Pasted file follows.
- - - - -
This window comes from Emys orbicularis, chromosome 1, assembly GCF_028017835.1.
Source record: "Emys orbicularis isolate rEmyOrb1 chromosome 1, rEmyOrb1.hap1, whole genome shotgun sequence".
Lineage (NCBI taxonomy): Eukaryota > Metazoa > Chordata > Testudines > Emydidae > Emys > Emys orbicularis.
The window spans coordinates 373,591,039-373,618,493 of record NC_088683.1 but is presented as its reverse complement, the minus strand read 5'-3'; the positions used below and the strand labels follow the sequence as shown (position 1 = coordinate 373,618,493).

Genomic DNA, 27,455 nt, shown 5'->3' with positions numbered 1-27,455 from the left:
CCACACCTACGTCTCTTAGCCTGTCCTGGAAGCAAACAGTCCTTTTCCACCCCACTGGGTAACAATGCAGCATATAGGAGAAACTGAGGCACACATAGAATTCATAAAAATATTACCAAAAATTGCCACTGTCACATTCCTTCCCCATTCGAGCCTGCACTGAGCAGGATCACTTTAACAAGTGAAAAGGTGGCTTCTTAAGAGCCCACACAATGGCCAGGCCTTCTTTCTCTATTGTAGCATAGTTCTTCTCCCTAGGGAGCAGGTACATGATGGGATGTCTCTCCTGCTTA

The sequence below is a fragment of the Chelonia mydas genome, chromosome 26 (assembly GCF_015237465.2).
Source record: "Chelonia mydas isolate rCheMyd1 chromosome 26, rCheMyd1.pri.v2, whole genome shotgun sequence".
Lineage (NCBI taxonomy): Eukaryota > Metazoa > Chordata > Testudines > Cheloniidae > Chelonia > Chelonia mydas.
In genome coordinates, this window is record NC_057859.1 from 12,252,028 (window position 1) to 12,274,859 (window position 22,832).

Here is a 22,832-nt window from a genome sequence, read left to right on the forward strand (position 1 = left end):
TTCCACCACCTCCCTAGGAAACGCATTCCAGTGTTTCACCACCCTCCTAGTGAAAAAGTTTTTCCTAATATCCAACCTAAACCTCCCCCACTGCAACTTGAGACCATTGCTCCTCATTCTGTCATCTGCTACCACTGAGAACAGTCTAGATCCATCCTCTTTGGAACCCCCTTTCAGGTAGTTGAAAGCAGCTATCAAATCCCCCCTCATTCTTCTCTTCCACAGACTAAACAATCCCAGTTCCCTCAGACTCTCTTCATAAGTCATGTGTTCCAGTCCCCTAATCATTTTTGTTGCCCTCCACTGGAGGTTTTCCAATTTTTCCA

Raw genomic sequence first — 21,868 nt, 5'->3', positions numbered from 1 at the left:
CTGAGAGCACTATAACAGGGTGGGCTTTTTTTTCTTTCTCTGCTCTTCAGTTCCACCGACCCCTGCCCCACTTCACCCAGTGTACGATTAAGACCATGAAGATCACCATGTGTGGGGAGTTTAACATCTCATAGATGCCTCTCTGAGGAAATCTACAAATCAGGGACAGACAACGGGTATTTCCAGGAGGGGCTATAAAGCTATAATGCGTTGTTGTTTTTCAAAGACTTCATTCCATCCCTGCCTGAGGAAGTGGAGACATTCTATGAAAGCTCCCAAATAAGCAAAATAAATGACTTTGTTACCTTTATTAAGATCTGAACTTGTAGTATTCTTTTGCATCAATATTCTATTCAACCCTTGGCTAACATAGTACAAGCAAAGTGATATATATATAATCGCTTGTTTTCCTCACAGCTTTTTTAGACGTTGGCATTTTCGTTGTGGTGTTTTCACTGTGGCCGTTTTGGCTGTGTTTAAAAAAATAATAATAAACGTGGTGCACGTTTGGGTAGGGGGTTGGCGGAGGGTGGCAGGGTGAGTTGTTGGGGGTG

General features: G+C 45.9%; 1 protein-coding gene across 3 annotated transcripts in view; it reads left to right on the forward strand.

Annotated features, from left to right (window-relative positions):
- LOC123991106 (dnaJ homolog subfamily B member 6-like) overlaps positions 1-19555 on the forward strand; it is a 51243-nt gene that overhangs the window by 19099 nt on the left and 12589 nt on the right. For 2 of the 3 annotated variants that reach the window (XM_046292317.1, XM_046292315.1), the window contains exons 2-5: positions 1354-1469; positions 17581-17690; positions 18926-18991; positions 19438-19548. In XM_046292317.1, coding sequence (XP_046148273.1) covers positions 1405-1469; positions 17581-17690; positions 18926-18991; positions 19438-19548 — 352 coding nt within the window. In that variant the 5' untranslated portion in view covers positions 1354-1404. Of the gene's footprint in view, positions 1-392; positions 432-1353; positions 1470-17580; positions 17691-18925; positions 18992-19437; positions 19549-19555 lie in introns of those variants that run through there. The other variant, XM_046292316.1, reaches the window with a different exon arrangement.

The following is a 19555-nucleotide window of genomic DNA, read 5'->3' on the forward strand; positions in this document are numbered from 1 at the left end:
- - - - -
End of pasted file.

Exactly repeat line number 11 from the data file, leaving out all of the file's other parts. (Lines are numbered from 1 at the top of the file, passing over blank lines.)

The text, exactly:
Here is a 22,832-nt window from a genome sequence, read left to right on the forward strand (position 1 = left end):